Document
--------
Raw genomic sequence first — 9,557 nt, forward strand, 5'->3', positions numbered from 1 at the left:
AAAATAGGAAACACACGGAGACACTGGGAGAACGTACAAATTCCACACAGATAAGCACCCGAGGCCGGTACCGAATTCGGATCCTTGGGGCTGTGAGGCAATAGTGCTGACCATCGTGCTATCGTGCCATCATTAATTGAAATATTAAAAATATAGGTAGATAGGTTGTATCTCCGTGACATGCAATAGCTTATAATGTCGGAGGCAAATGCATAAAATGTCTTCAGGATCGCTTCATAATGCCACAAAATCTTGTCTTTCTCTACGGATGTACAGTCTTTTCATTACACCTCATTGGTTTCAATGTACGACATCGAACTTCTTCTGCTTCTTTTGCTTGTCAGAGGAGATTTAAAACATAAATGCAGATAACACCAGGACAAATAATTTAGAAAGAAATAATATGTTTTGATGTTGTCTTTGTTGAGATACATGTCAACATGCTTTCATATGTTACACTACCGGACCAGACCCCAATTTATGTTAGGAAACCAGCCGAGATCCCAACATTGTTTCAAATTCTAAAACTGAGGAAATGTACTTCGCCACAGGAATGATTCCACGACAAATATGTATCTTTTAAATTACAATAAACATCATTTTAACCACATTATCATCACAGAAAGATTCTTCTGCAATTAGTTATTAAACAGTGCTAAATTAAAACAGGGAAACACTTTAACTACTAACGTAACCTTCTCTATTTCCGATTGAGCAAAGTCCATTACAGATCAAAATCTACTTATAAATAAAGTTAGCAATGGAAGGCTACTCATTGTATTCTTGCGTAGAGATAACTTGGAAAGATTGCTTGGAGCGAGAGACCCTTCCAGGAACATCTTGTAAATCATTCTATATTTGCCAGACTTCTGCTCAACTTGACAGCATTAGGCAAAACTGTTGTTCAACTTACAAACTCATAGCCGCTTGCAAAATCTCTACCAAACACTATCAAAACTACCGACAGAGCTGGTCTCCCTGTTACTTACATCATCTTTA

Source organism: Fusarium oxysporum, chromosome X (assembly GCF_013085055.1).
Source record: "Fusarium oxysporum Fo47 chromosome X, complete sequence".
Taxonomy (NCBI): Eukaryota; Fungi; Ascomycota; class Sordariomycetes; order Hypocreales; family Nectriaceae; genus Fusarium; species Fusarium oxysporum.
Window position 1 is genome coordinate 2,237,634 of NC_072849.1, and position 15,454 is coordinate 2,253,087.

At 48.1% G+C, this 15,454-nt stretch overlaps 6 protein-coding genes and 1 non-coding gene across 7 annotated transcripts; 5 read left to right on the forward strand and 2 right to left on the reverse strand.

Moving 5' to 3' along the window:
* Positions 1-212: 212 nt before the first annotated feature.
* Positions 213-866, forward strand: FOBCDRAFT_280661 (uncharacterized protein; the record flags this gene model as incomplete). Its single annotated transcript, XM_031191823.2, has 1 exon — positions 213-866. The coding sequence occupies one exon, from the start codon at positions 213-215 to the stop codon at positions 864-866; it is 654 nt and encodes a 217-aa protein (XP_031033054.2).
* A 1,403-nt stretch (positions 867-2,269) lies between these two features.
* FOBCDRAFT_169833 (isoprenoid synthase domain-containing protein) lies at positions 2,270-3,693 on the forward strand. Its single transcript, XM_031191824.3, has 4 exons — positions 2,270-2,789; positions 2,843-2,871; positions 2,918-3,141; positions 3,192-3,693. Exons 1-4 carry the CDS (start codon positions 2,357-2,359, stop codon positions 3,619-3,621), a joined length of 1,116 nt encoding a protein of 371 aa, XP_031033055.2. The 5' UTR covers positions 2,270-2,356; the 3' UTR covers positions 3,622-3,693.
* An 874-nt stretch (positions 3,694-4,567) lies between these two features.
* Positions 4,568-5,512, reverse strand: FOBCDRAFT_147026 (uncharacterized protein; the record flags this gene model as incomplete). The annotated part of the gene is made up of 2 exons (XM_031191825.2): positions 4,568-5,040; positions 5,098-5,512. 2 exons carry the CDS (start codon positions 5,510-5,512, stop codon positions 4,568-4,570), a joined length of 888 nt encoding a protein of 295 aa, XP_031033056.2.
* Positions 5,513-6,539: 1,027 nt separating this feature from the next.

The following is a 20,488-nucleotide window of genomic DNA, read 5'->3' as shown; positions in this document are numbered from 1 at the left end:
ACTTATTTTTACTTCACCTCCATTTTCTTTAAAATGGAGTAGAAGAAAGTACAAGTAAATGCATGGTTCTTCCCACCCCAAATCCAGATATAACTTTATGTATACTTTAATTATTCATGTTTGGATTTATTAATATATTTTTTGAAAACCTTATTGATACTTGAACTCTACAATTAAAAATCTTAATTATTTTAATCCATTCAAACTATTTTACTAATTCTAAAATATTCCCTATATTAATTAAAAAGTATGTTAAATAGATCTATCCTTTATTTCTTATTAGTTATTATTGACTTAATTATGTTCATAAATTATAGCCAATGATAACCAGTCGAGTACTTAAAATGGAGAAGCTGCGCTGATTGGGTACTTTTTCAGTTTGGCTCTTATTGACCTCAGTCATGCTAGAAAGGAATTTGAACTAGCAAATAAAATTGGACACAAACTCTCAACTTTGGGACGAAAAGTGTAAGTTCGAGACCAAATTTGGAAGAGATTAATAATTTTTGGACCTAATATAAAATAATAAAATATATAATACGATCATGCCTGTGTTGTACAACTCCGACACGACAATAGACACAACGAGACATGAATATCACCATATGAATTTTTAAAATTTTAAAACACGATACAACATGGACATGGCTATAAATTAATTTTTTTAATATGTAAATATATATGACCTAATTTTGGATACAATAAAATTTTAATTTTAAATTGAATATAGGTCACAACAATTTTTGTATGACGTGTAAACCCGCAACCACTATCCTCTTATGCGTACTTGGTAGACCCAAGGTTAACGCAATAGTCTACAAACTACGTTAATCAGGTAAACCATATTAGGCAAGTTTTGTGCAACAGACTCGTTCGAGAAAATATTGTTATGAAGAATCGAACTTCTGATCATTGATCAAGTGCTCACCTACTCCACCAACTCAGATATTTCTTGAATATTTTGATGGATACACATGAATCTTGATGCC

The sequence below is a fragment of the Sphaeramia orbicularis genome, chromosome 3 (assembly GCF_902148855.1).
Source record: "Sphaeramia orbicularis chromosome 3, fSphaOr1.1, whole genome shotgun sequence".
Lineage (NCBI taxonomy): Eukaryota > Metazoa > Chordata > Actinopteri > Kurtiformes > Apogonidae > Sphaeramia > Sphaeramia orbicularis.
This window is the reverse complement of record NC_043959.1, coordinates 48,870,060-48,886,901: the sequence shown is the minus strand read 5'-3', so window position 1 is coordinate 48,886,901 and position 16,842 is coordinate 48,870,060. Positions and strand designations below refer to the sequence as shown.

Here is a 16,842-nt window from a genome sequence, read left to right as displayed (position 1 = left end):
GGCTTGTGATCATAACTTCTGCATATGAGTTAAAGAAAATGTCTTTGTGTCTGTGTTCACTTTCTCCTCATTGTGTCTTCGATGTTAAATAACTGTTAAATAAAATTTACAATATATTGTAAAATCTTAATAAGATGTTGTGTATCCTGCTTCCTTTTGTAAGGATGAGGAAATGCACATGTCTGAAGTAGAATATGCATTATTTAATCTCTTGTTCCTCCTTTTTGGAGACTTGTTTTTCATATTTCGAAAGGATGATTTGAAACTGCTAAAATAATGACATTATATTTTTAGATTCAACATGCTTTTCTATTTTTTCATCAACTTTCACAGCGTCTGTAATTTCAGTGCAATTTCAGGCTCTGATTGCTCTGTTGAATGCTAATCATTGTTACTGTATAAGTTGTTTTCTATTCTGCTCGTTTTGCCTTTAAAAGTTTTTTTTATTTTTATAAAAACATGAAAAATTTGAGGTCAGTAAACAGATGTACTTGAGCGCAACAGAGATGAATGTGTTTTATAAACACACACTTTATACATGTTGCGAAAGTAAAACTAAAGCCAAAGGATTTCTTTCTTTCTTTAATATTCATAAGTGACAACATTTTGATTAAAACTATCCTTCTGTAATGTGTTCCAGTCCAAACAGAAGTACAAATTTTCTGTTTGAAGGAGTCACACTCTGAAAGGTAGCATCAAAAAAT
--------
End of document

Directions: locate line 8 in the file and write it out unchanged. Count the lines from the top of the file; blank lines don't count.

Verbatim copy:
Moving 5' to 3' along the window: